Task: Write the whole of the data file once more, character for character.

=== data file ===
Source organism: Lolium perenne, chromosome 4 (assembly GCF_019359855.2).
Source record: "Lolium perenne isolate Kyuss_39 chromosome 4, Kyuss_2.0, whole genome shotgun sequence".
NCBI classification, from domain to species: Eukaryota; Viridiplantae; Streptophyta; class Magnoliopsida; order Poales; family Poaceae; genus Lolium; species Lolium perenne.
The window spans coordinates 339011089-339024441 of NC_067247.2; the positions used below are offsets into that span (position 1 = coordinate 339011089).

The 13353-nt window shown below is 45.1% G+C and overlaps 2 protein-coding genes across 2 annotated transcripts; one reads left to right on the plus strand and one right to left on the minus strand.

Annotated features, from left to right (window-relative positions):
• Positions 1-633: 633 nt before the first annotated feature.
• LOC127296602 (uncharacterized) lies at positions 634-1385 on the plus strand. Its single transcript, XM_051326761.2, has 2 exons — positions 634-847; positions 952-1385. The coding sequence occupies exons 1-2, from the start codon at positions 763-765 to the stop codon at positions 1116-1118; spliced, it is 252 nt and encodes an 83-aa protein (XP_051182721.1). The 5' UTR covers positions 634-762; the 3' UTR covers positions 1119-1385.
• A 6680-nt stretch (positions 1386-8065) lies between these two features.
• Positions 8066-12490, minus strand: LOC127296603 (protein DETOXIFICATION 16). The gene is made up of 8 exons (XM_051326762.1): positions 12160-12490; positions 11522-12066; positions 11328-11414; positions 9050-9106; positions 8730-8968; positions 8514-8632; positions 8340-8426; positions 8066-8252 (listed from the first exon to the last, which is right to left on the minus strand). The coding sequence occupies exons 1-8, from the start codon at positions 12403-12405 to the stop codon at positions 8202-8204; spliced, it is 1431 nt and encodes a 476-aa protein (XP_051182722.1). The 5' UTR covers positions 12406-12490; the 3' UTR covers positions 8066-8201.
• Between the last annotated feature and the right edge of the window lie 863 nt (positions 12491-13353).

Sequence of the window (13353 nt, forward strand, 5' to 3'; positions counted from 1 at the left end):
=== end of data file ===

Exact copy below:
Source organism: Lolium perenne, chromosome 4 (assembly GCF_019359855.2).
Source record: "Lolium perenne isolate Kyuss_39 chromosome 4, Kyuss_2.0, whole genome shotgun sequence".
NCBI classification, from domain to species: Eukaryota; Viridiplantae; Streptophyta; class Magnoliopsida; order Poales; family Poaceae; genus Lolium; species Lolium perenne.
The window spans coordinates 339011089-339024441 of NC_067247.2; the positions used below are offsets into that span (position 1 = coordinate 339011089).

The 13353-nt window shown below is 45.1% G+C and overlaps 2 protein-coding genes across 2 annotated transcripts; one reads left to right on the plus strand and one right to left on the minus strand.

Annotated features, from left to right (window-relative positions):
• Positions 1-633: 633 nt before the first annotated feature.
• LOC127296602 (uncharacterized) lies at positions 634-1385 on the plus strand. Its single transcript, XM_051326761.2, has 2 exons — positions 634-847; positions 952-1385. The coding sequence occupies exons 1-2, from the start codon at positions 763-765 to the stop codon at positions 1116-1118; spliced, it is 252 nt and encodes an 83-aa protein (XP_051182721.1). The 5' UTR covers positions 634-762; the 3' UTR covers positions 1119-1385.
• A 6680-nt stretch (positions 1386-8065) lies between these two features.
• Positions 8066-12490, minus strand: LOC127296603 (protein DETOXIFICATION 16). The gene is made up of 8 exons (XM_051326762.1): positions 12160-12490; positions 11522-12066; positions 11328-11414; positions 9050-9106; positions 8730-8968; positions 8514-8632; positions 8340-8426; positions 8066-8252 (listed from the first exon to the last, which is right to left on the minus strand). The coding sequence occupies exons 1-8, from the start codon at positions 12403-12405 to the stop codon at positions 8202-8204; spliced, it is 1431 nt and encodes a 476-aa protein (XP_051182722.1). The 5' UTR covers positions 12406-12490; the 3' UTR covers positions 8066-8201.
• Between the last annotated feature and the right edge of the window lie 863 nt (positions 12491-13353).

Sequence of the window (13353 nt, forward strand, 5' to 3'; positions counted from 1 at the left end):